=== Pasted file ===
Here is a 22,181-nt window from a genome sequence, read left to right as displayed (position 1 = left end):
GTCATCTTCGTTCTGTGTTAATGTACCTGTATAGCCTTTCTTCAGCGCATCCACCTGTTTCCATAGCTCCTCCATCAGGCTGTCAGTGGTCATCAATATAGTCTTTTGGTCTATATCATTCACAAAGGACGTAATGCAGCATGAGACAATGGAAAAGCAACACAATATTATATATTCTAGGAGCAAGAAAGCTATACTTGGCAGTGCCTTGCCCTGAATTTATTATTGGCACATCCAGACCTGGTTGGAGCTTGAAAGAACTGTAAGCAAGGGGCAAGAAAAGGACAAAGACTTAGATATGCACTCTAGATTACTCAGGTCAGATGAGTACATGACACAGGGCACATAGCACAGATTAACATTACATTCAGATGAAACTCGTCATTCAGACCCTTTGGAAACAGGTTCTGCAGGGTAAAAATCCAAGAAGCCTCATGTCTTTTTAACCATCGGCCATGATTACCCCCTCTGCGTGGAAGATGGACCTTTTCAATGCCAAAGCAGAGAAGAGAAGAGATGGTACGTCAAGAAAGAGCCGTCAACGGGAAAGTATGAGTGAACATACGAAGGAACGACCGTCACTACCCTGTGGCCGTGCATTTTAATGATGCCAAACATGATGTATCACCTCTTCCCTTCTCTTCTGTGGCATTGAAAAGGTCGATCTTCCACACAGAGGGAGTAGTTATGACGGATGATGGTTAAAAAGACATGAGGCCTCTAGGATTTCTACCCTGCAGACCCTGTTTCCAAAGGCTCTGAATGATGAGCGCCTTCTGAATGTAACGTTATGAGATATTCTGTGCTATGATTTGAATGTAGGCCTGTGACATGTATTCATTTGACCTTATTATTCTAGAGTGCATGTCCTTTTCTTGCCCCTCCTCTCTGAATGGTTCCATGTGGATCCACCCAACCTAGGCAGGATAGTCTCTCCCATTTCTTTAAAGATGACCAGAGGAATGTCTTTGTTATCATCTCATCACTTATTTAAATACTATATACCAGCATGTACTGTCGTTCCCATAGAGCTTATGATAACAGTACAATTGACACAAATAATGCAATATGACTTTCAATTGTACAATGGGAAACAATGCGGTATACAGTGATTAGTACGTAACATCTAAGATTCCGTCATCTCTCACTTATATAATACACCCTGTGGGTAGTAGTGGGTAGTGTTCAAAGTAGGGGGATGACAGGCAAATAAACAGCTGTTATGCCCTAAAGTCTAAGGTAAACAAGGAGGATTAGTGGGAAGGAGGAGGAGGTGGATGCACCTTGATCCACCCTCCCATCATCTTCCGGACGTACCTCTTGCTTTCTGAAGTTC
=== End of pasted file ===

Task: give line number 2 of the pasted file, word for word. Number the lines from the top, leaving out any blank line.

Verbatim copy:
GTCATCTTCGTTCTGTGTTAATGTACCTGTATAGCCTTTCTTCAGCGCATCCACCTGTTTCCATAGCTCCTCCATCAGGCTGTCAGTGGTCATCAATATAGTCTTTTGGTCTATATCATTCACAAAGGACGTAATGCAGCATGAGACAATGGAAAAGCAACACAATATTATATATTCTAGGAGCAAGAAAGCTATACTTGGCAGTGCCTTGCCCTGAATTTATTATTGGCACATCCAGACCTGGTTGGAGCTTGAAAGAACTGTAAGCAAGGGGCAAGAAAAGGACAAAGACTTAGATATGCACTCTAGATTACTCAGGTCAGATGAGTACATGACACAGGGCACATAGCACAGATTAACATTACATTCAGATGAAACTCGTCATTCAGACCCTTTGGAAACAGGTTCTGCAGGGTAAAAATCCAAGAAGCCTCATGTCTTTTTAACCATCGGCCATGATTACCCCCTCTGCGTGGAAGATGGACCTTTTCAATGCCAAAGCAGAGAAGAGAAGAGATGGTACGTCAAGAAAGAGCCGTCAACGGGAAAGTATGAGTGAACATACGAAGGAACGACCGTCACTACCCTGTGGCCGTGCATTTTAATGATGCCAAACATGATGTATCACCTCTTCCCTTCTCTTCTGTGGCATTGAAAAGGTCGATCTTCCACACAGAGGGAGTAGTTATGACGGATGATGGTTAAAAAGACATGAGGCCTCTAGGATTTCTACCCTGCAGACCCTGTTTCCAAAGGCTCTGAATGATGAGCGCCTTCTGAATGTAACGTTATGAGATATTCTGTGCTATGATTTGAATGTAGGCCTGTGACATGTATTCATTTGACCTTATTATTCTAGAGTGCATGTCCTTTTCTTGCCCCTCCTCTCTGAATGGTTCCATGTGGATCCACCCAACCTAGGCAGGATAGTCTCTCCCATTTCTTTAAAGATGACCAGAGGAATGTCTTTGTTATCATCTCATCACTTATTTAAATACTATATACCAGCATGTACTGTCGTTCCCATAGAGCTTATGATAACAGTACAATTGACACAAATAATGCAATATGACTTTCAATTGTACAATGGGAAACAATGCGGTATACAGTGATTAGTACGTAACATCTAAGATTCCGTCATCTCTCACTTATATAATACACCCTGTGGGTAGTAGTGGGTAGTGTTCAAAGTAGGGGGATGACAGGCAAATAAACAGCTGTTATGCCCTAAAGTCTAAGGTAAACAAGGAGGATTAGTGGGAAGGAGGAGGAGGTGGATGCACCTTGATCCACCCTCCCATCATCTTCCGGACGTACCTCTTGCTTTCTGAAGTTC